A common request I get working at 80,000 Hours asks how people can contribute to effective altruist related research while students, or working in another career. I often find this hard to answer because I don't have an suitable project to hand.
All of the research groups have found that doing high quality work is more difficult than expected, and those people who just dabble rarely produce breakthroughs. This is because it's challenging work that doesn't suit everyone, and for people who it does suit, they get better as it the longer they spend on it.
What can even the cleverest short-term volunteer contribute to theoretical physics? Probably nothing.
However, this is not theoretical physics, and I think a wide range of people can make useful contributions by uncovering important information we are currently ignorant of.
What are some ways?
- Produce a shallow review of a career path few people are informed about, using the 80,000 Hours framework. We score career paths on the following criteria out of 5:
- Earning potential.
- Direct impact.
- Advocacy potential.
- Career capital (comprising skills, credentials, network, exit opportunities and character).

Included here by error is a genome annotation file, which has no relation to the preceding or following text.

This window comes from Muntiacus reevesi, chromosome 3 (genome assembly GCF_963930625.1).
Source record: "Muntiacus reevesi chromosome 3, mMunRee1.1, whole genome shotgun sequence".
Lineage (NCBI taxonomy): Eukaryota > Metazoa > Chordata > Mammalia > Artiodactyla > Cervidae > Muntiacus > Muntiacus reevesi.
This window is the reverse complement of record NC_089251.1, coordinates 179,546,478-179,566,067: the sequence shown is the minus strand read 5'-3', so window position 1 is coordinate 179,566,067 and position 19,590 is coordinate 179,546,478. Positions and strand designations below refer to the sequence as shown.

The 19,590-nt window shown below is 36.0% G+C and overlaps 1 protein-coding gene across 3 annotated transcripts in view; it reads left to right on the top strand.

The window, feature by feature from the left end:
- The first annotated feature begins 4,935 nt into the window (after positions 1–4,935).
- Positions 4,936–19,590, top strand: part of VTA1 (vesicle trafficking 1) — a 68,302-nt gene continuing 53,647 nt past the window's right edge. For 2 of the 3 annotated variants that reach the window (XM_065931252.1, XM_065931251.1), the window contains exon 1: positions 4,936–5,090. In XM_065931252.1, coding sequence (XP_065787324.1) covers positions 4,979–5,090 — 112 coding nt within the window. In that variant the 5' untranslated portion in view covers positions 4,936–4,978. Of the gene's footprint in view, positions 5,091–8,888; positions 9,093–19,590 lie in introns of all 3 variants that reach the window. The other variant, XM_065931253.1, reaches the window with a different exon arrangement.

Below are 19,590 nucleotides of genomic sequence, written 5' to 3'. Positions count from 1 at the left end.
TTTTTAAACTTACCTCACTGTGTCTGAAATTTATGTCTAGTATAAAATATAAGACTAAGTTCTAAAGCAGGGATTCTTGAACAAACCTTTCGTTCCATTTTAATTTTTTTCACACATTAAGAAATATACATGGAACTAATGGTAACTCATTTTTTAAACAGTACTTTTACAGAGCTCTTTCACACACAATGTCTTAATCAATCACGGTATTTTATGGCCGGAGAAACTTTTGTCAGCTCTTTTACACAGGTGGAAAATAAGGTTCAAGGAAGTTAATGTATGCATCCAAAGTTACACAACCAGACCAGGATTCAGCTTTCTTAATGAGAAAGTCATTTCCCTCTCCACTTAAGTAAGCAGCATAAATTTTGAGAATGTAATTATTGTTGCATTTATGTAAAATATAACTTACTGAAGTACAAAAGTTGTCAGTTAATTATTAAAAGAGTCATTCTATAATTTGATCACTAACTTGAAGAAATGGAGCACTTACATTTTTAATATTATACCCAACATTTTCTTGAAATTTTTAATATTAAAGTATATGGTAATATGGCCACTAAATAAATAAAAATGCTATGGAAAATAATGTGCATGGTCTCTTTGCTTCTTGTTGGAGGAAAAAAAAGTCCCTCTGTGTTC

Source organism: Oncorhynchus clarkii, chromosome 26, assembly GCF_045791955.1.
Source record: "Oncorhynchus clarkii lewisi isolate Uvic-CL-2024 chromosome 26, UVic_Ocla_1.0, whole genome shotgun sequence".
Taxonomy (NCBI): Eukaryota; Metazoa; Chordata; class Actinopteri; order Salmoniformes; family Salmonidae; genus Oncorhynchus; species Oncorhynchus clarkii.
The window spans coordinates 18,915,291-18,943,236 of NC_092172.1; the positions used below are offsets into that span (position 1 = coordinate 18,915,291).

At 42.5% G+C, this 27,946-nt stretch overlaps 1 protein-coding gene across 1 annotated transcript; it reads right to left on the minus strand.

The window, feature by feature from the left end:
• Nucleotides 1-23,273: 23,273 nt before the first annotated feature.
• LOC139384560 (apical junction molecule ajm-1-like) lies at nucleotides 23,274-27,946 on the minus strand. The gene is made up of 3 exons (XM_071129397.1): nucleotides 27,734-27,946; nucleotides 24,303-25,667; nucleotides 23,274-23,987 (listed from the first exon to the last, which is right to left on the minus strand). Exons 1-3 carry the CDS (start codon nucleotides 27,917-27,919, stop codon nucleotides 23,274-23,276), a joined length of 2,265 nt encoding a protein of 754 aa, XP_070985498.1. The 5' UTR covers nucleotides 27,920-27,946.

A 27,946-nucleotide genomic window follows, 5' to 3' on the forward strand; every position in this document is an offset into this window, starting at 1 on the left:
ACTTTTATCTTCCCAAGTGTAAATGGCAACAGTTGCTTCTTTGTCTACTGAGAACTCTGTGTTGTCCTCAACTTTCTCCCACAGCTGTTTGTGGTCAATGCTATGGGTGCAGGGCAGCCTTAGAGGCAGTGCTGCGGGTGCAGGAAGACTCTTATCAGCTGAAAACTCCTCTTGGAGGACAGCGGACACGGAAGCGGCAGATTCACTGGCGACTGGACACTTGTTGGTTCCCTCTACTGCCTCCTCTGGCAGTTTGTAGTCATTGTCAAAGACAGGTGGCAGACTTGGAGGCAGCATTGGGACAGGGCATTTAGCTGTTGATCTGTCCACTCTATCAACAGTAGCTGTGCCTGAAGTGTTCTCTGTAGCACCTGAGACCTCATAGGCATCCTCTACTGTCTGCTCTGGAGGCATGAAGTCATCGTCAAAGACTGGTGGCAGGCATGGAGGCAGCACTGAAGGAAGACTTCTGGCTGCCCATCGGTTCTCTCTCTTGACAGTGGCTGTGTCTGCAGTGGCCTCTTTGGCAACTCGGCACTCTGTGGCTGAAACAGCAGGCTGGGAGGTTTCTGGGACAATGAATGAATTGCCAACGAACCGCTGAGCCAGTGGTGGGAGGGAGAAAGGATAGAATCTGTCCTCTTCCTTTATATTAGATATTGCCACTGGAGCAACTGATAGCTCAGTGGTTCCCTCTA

- Ease of competition.
- We then write up a profile with the following heading:
- What are the pros of this career?
- What are the cons of this career?
- Who would be best suited to it?
- What important things are we still uncertain about?
- You will probably need both online research and interviews with people taking that path. I made a list of resources we regularly consult.
- If you spend a few days looking into a career path you might want to take, using these criteria, you can probably produce a blog post other people will find useful, and that we could adapt into a profile on our website in future.
- Become highly informed about an approach for improving the world, or a problem people could work on, and assess it on the following criteria:
- Importance (how much good might be done solving the problem?)
- Neglectedness (who is already working on it, including indirectly, and how good are they; is there much left to do?)
- Tractability (how hard is the problem to solve; how expensive are the possible solutions; how likely are they to work; do we have suitable skills or could we develop them?)
- If you can combine the above into a meaningful cost-effectiveness estimate then go ahead, but if not, don't despair.
- Write up a summary of the above information with citations, comment on whether you think the topic deserves further research (i.e. could it be better than what some people are already doing), and what the key remaining questions are.
- Concrete numbers (even if estimates) are particularly useful inasmuch as any can be found.
- I would have suggested evaluating charities, except that this usually requires access to staff and sensitive information which they aren't willing to provide to anyone who asks.